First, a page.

The first writing formula I learned was the inverted pyramid used in news reporting. Who what, when, why, where and how in the first paragraph. Successive paragraphs reiterate what’s in the first paragraph. It’s all about what will fit; we cut stories from the bottom and if only one paragraph fits, the whole story is there. 

The Canal Street Warehouses were destroyed by a four-alarm fire early Tuesday morning. There were no injuries. Fire Marshall Joe Jones reported that the fire started in the fry house of Pete’s Potato Chips and that the cause of the fire is under investigation. Pete “Spud” Peterson, owner of Peterson Foods, was unavailable for comment.

I don’t get to write that Spud Peterson is a roaring drunk; or he only hired illegals; or his kids are in juvie, or his wife… you get the idea. That’s for the op-ed pages, letters to the editor or comments on the web page.

Writing a novel is vastly different. You don’t need to know nuclear astrophysics (just write a NASA astrophysicist into the story), the horses can talk, and people can be purple. You can write anything you want! Whee!

But will I want to read it? You have a better chance of finding readers for your work if you organize your creative writing -- thus, the formula. To be clear, in this blog entry I am looking at formulas that help writers generate a lively arc of action. Many of the manuscripts I read have fabulous characters and a muddled arc of action. I seldom see the opposite -- a great arc of action and boring characters. (More on characters next week.)

What happens when in an arc of action can be broken down in several ways. One way to do this is in Story Engineering by Larry Brooks and is briefly summarized below.

  • How does the story open? Is there an immediate hook?
  • First plot point: the reader is  about a quarter of the way into the story and now the hero’s -journey, his agenda – changes. What happens to bring about that change?
  • Midpoint twist. Brooks calls this “parting the curtain” – for the character, or maybe only for the reader. What do we know now that changes everything?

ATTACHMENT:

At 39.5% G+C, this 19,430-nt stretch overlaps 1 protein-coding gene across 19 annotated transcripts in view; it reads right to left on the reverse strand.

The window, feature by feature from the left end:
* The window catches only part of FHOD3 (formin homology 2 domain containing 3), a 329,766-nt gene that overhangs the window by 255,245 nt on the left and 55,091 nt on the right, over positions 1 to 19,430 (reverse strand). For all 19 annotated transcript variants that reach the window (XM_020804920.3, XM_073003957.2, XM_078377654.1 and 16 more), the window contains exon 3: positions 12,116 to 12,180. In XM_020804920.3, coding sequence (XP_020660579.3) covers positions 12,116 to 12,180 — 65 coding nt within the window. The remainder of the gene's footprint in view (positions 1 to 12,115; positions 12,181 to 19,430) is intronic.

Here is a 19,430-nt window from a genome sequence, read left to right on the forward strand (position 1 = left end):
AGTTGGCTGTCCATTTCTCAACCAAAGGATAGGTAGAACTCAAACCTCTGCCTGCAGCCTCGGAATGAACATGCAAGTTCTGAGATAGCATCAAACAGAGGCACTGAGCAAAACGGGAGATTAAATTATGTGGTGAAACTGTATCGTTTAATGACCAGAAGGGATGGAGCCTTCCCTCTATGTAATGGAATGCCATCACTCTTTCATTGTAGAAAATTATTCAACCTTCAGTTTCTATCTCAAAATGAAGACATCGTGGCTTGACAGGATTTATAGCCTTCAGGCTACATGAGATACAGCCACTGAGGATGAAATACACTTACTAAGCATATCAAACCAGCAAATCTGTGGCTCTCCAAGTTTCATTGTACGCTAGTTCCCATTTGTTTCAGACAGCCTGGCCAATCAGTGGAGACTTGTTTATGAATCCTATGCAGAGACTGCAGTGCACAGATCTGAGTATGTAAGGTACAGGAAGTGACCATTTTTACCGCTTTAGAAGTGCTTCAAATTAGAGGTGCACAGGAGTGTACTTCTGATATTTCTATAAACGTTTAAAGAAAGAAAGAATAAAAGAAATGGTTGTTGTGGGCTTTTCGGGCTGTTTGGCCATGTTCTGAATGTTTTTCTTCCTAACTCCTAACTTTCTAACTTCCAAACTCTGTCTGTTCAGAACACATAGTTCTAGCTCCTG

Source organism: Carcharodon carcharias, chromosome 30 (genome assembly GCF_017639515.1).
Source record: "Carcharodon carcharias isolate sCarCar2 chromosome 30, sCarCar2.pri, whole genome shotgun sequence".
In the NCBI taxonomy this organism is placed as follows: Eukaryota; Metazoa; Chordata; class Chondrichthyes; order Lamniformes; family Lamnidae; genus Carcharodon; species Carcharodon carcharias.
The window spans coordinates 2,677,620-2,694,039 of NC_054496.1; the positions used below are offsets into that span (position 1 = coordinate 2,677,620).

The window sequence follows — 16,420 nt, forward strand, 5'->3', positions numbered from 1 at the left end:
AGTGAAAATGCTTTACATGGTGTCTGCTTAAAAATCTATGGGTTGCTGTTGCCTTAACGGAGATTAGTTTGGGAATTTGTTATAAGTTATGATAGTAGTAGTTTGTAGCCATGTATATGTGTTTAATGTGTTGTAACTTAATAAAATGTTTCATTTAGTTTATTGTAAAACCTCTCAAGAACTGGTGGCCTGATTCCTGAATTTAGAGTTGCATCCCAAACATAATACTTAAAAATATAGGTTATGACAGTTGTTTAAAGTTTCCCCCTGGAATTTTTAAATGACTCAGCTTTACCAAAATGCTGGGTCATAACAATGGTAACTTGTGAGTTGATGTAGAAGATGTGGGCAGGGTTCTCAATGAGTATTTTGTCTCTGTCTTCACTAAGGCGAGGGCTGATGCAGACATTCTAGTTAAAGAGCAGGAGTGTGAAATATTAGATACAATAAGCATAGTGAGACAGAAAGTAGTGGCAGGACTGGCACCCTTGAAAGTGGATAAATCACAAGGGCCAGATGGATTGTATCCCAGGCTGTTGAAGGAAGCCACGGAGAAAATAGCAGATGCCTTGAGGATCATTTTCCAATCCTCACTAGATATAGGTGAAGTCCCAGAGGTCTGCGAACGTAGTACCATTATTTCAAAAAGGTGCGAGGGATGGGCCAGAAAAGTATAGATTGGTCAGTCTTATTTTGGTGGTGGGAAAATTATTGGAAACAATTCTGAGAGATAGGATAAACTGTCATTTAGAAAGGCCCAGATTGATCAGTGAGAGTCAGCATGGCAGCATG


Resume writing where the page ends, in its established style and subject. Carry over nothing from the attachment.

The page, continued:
• Second plot point: the reader is about three-quarters of the way through the story. The hero should be driving the action—the reader should feel the ending coming up.

I was a scriptwriter (and script editor) before I tackled writing novels, and I still use my old “beat sheet” to hammer out an arc of action. The beat sheet broke down what happens in every minute of a two-hour feature film. All the rising and falling action, all the journeys the characters take, and every revelation can be scripted to the minute. You probably know the beats. For instance, if you are a fan of House, you knew exactly when Hugh Laurie would have the revelation that solved that week's medical mystery.

A great published version of the script beat sheet is Something Startling Happens by Todd Klick. It’s a great read and you can use it to write novels – instead of each script page representing a minute of finished film; say that each minute is one or two or three pages of your manuscript – and there you are, a detailed outline of arc of action. 

Yep, these two formulas are the same thing, stated in different ways; remember that math analogy from last week? Remember: the formula is not there to constrict you;  it’s there so help you organize your information into a brilliant novel. That’s the deal between the reader and the writer; the writer will give the reader what they expect, but the action will speed up or slow down, the lovers don't quite meet, the dog stays lost... for now. 

The writer plays around with the formula.